- I got away from the traditional curriculum based on tired formulas, memorization of theories and knowledge, pure academic literature, and textbook-style templates and frameworks.
- I transformed both of my modules. Students now create their own creative assets on the Internet, as they unleash their talents as content creators, entrepreneurs, and artists.
- I have moved beyond the industrial paradigm of teaching (no more textbooks, exams, and memorization). I believe traditional lecture formats and exam-based assessment methods are not compatible with the new requirements of a new age. We need to learn from entrepreneurs and artists to adapt to and thrive in such a disruptive era. I want to act as a change agent and catalyst in the midst of these challenges.
- We live in disruptive and weird times. Our traditional tools and practices are left behind. We risk obsolescence if we do not reinvent ourselves as academics. I believe universities should be places for imagination and creativity, unleashing the unique talents of our students. We need a lot of blue-sky thinking, writing, R&D, and innovative teaching to tackle current challenges.
- I do not just focus on preparing students for corporate jobs (which are in decline or at risk) and for the career ladder (which is broken). I encourage students to create their own creative assets so that they move towards entrepreneurial thinking, creativity, financial freedom, and independence.
- I have stopped ‘sugar-coating’ and ‘spoon-feeding’ students, and instead, challenged them to create their own projects and assets that help them make progress in real life.
- I have challenged our students to think and act like entrepreneurs — to develop their resilience, ingenuity, originality, resourcefulness, and creativity.
- I have encouraged my students to create their own creative assets on the Internet and many have kickstarted their YouTube channels, entrepreneurial ventures, or Medium writing journeys. My students have coped wonderfully and I am proud of their resilience and performance.
- I have tried to gain experience and competence in teaching, writing, and drawing across the areas of arts, creativity, entrepreneurship, and design thinking; synthesizing them with business and leadership.
- I have started working on my second book, practicing as an entrepreneur and an artist at my Self-Making Studio project.
I have shared my journey of how I transformed myself over the course of the past year. The pandemic has forced me to reinvent myself and reassess my priorities in my life.
Nassim Taleb says:
“How you did in this pandemic, as a country, a village, a business, a group, or an individual, whether emotionally, economically, or morally, is an indication of how robust you are and how fit you will be for the next decades.”
It is never too late to design our lives so that we will live fully and passionately. We have limited time in this world. We need to make the best of it. What if you could stop scrolling through social media whenever you feel bad about yourself, and start writing or creating something new?
If you choose to sharpen your skills and expand your knowledge now, you have a world of resources on your fingertip. You can read new books, listen to podcasts, keep a diary, create lots of ideas, and follow up on your curiosities and hobbies.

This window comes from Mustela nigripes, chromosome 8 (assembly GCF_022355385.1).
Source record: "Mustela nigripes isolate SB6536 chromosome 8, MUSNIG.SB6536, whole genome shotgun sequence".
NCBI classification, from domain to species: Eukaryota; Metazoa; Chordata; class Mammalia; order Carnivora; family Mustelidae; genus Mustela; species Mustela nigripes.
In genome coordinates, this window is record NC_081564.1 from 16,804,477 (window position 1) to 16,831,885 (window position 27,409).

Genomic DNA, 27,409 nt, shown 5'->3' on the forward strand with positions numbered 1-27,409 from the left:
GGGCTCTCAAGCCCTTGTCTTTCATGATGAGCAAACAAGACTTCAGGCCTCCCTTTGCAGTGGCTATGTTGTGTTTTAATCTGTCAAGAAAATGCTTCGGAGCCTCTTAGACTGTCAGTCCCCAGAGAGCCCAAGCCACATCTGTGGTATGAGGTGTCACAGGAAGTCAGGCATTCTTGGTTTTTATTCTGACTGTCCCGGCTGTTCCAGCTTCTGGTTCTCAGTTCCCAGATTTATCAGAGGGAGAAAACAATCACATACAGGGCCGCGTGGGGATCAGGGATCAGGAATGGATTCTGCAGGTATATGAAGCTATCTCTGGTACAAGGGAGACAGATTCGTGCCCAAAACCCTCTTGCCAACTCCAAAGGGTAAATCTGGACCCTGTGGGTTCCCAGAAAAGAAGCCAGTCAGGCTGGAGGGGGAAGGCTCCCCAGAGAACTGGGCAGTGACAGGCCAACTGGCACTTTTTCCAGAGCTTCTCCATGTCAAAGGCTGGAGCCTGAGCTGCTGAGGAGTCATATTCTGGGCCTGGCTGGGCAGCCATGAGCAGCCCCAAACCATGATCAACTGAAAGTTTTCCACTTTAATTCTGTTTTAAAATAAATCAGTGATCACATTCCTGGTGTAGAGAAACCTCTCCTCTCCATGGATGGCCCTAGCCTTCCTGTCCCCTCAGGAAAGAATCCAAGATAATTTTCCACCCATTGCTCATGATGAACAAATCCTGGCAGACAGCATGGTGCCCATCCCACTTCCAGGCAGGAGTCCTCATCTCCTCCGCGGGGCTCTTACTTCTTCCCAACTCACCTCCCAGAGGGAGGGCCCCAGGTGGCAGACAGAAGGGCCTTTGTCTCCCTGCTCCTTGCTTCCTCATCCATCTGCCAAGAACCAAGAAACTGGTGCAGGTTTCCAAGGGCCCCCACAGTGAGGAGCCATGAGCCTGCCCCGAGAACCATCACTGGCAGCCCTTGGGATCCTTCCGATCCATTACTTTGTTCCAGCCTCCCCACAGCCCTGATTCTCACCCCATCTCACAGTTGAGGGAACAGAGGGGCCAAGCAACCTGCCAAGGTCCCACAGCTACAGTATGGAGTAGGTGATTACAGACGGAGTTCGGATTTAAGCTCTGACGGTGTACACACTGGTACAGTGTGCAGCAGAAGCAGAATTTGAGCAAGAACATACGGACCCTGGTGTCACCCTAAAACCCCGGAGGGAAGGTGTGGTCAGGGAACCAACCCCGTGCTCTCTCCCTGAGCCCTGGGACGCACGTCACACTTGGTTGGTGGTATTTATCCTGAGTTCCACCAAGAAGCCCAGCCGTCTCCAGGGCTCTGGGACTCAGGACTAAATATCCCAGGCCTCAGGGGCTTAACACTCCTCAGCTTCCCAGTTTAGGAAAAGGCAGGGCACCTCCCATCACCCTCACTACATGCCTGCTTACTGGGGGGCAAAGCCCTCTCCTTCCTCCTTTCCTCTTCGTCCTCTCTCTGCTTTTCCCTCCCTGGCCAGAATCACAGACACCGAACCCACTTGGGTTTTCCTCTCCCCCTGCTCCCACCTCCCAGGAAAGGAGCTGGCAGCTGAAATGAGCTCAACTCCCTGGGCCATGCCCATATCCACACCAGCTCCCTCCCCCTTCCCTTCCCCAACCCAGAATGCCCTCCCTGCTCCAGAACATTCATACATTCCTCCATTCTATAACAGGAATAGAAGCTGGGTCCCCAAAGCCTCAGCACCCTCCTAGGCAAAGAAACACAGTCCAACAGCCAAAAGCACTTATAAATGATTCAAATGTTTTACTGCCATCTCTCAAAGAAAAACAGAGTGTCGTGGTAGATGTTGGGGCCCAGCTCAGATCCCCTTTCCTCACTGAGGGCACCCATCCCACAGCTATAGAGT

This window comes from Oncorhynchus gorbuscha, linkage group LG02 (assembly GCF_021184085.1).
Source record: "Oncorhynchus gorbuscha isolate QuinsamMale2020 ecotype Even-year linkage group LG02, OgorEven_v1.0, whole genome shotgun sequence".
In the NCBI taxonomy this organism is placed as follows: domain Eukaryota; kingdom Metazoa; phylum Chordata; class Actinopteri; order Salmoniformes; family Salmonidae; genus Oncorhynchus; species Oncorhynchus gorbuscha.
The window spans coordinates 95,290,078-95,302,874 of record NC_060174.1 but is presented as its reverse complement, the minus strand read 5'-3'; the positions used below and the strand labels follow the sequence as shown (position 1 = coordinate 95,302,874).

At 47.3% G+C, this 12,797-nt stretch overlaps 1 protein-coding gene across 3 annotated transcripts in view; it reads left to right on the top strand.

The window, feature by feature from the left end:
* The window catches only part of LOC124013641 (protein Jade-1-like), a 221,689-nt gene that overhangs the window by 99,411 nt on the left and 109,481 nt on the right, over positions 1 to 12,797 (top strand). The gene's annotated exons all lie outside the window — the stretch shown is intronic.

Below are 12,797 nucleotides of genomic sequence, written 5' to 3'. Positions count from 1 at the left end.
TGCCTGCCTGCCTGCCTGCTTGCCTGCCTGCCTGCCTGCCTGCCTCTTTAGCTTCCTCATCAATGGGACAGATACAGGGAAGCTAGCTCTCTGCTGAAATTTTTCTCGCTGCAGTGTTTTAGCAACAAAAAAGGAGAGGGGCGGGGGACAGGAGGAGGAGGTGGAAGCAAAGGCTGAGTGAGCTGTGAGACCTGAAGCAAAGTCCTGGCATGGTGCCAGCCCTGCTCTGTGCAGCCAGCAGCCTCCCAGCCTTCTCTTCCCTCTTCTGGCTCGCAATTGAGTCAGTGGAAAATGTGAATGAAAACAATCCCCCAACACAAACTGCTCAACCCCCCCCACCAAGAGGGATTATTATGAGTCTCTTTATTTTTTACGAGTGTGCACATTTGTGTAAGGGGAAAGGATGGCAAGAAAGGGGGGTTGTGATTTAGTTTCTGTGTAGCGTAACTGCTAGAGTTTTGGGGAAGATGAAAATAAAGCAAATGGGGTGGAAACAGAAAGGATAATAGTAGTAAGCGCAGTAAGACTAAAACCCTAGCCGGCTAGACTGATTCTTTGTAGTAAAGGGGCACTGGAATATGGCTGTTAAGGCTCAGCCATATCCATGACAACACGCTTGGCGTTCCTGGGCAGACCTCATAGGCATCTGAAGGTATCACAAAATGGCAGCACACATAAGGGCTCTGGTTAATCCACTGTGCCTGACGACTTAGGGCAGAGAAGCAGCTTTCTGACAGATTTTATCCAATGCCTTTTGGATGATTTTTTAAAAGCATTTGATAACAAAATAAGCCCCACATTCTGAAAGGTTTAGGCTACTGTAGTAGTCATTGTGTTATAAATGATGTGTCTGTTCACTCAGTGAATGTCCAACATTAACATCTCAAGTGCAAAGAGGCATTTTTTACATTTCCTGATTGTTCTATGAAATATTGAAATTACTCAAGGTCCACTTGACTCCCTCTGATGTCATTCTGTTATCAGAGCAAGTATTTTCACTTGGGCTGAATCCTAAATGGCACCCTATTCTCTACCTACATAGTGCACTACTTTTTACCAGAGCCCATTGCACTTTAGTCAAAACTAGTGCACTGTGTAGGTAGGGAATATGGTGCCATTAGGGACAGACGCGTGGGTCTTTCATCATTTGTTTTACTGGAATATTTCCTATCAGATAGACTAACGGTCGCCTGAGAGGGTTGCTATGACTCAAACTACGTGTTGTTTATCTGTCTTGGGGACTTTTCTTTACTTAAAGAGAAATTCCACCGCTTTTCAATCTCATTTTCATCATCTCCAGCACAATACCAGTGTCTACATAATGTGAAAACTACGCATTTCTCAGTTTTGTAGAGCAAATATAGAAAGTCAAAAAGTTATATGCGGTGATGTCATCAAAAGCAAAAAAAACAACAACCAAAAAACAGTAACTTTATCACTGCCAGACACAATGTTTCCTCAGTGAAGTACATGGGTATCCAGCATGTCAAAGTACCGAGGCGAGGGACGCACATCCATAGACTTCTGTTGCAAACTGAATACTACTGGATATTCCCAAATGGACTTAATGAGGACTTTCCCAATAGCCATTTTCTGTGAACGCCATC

You can design yourself new challenges every day — these might be physical, mental, creative, or emotional challenges. You can track your goals regarding your physical and mental health, career, learning, skills, creative self-expression, finances, relationships, time management, sleep, diet, hobbies, passions, and interests. If you are lacking or lagging behind in some of these areas, you can reflect on what is wrong and how you might initiate positive change.
You can spend time on asset creation. You can provide yourself more opportunities for imagination, problem solving, idea creation, and
asset creation. You can start a creative project that you have always wanted to do, but you were terrified. You can perhaps start composing music, drawing, singing, dancing, or creating your own fashion line. What does your heart desire? Go for it.
Start small. Small is beautiful. Feel free to make mistakes. Ugly is fine. Mistakes are your friend. After completion of your creative task or project, you should share it with the world, so that everyone will see your work and enjoy it. It is very satisfying to share your passions and artwork, to put them out there for the enjoyment and benefit of others.
Please take out your diary and write yourself a reflective letter, responding to the following questions below:
If you had only two years left to live, would you do what you are doing now? What would you create? Why does this matter to you? Have an honest conversation with yourself on what matters to you. What will you create now? What is your greater purpose and mission? Why? Prioritize that and say no to all other things.
Thing big: There are fascinating things that only you can bring to the world. Fresh, exciting, and original things. What are they? How can you build on your unique strengths and skills?
Act small: How can you take a small action now towards making these happen? How can you continue taking small steps every day? How can you continue your adventure every day without quitting and without breaking the chain (of creating)? What will you bring to the world out there?
Where will you be in two years? Where do you want to be in two years?